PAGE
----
What should be celebrated is their defense of mail in voting. Since July, most of the major postal unions have pivoted in their strategy to defend the right to vote by mail. The various postal unions have engaged in hundreds of demonstrations in major cities, and small towns, across the US throughout the month of August. These mobilizations in defense of mail in voting represent the largest series of actions by postal unions since the 1970 postal-worker’s wildcat strikes. Furthermore, many postal workers have taken the opportunity to vocally explain how cuts in the past and the threat of privatization run contrary to the common good and are undemocratic. By linking their struggle to improve their working conditions, and the struggle to defend a democratic right, they’ve put themselves in a strong position. Since the recent demonstrations, many in the press have also likened postal workers to other essential front-line workers, such as nurses, or other healthcare providers. Also, according to a Pew research poll 91% of Americans hold a positive view of the Postal Service, thus, they’re currently enjoying even more support now than they’ve had in decades. The outcry has been loud enough to drive Dejoy into rolling back the changes he implemented at least until after the presidential election.
In the wake of the demonstrations, the ruling class appears, at least for the time being, to have retreated on their position on postal privatization. Nancy Pelosi, who voted for the 2006 bill that put the Postal Service in jeopardy in the first place, has since authored two bills that would reverse the cuts made by Dejoy this year and repeal the 2006 law. Considering her leadership position in the Democratic Party, this stance is representative of the ruling elite generally, and thus suspect the bills will probably pass without controversy. The pandemic may have demonstrated the untenability of privatizing the USPS. Capital depends on it as much as workers do, if not more, thus even if they are ideologically committed to privatizing everything, most capitalists are prepared to concede that it’s existence is useful, much like liberal democracy itself.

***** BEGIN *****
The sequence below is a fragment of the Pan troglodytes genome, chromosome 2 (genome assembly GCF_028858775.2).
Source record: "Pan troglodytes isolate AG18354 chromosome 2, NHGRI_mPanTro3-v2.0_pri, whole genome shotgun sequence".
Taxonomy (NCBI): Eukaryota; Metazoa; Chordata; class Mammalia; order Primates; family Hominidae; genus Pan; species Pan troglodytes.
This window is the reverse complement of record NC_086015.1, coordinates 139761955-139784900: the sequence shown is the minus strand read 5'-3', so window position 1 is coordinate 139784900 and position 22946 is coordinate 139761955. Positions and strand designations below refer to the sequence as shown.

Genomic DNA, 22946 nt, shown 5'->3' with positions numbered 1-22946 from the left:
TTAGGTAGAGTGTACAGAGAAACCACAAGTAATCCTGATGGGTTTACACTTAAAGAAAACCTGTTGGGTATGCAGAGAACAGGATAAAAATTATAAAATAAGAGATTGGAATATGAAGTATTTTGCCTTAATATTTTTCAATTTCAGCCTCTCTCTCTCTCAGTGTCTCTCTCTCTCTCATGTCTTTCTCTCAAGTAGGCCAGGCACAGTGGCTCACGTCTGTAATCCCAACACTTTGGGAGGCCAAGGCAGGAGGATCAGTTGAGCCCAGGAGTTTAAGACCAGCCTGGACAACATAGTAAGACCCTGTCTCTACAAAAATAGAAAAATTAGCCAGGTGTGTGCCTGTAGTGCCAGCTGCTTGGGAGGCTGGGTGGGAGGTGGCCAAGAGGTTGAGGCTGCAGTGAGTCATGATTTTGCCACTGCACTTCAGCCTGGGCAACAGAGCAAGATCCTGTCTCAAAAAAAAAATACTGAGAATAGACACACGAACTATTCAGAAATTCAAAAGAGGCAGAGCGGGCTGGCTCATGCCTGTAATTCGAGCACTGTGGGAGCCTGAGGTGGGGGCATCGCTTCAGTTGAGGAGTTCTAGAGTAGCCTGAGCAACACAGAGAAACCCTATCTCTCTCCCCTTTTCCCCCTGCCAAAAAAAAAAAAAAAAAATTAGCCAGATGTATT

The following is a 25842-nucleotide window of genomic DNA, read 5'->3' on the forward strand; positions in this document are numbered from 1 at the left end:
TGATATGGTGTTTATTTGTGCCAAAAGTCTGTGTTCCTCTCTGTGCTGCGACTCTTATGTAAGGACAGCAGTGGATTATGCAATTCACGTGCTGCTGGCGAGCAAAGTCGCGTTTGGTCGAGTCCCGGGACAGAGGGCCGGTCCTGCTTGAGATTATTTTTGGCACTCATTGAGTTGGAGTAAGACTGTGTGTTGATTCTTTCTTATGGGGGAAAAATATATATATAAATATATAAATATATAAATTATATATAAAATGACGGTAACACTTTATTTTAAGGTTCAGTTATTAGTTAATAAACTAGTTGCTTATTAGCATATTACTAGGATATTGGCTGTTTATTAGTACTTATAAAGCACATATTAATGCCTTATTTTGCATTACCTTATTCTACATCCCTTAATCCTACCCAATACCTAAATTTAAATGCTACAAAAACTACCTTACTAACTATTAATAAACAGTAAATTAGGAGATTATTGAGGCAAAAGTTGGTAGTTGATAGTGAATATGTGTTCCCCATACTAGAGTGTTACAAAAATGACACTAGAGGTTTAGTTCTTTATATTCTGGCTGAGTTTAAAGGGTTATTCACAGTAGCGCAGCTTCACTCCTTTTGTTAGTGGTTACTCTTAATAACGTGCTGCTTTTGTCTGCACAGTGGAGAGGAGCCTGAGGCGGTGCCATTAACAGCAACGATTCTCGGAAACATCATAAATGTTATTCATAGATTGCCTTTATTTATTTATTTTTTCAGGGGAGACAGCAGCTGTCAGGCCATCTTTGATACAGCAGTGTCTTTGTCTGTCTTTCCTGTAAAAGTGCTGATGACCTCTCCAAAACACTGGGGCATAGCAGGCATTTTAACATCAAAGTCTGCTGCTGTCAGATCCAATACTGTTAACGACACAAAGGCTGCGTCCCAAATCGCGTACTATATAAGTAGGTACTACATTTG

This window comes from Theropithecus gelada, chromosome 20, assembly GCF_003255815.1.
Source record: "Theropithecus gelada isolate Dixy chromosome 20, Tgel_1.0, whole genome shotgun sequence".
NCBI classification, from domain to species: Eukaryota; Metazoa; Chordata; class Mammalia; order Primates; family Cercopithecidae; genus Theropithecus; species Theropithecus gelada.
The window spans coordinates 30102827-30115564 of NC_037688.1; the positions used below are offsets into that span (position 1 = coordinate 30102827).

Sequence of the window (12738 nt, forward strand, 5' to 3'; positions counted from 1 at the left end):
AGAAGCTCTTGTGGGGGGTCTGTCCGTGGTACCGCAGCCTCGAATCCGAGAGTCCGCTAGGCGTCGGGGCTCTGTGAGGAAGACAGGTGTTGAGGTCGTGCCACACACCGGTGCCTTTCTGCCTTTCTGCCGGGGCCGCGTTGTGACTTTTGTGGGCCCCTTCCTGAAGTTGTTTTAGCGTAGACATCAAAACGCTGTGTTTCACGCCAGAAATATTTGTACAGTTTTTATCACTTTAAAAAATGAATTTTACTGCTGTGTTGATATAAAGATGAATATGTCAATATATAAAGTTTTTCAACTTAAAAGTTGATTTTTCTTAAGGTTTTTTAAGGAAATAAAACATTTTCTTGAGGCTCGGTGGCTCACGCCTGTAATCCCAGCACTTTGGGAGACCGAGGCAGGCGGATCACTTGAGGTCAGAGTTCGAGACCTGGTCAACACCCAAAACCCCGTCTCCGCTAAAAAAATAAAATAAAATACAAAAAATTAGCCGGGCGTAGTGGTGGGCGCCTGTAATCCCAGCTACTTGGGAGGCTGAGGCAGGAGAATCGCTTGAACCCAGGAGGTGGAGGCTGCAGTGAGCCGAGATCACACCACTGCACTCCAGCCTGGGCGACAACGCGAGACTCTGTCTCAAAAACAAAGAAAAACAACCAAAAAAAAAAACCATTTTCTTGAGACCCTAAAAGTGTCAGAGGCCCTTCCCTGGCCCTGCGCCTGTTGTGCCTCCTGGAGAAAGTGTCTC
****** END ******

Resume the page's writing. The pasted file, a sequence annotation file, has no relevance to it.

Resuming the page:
In summary, while the USPS has faced serious threats in the past they may come out of the pandemic stronger than when they entered because of how they mobilized. If rank and file postal workers continue demonstrating, and organizing, it is possible for them to turn back the tide of cuts they’ve faced and potentially even start making real gains. Furthermore, the August demonstrations should be viewed as a labor victory, and a demonstrative example of the strength of bargaining for the common good. However, there are also factors to be critical of. If we consider the transitional method while examining the August demonstrations, we can discover the source of their appeal, and rhetorical strength. The support the postal workers garnered while defending the vote by mail process was tremendous, even more so than the public support they received in the decade prior. They were more successful this time around because they illustrated how defending their trade from austerity is in the material interest of all working class people by defending voting rights. They brought together the struggle for their immediate demands with the greater needs of society organically. With that being said, this can be seen as a victory for labor, but it is a temporary victory. It will be impossible to seize lasting gains without a rank and file leadership, and an orientation toward class struggle. The lessons from the demonstrations have not permanently changed the operation of their unions either. From the outside, it appears that rank and file postal workers are no better equipped to raise their voices within their unions, or to strike for their demands, than they were at the beginning of the year. However, if other labor victories, such as the red state educator strikes, are comparable to this then hopefully postal workers will feel inspired by this win and keep struggling.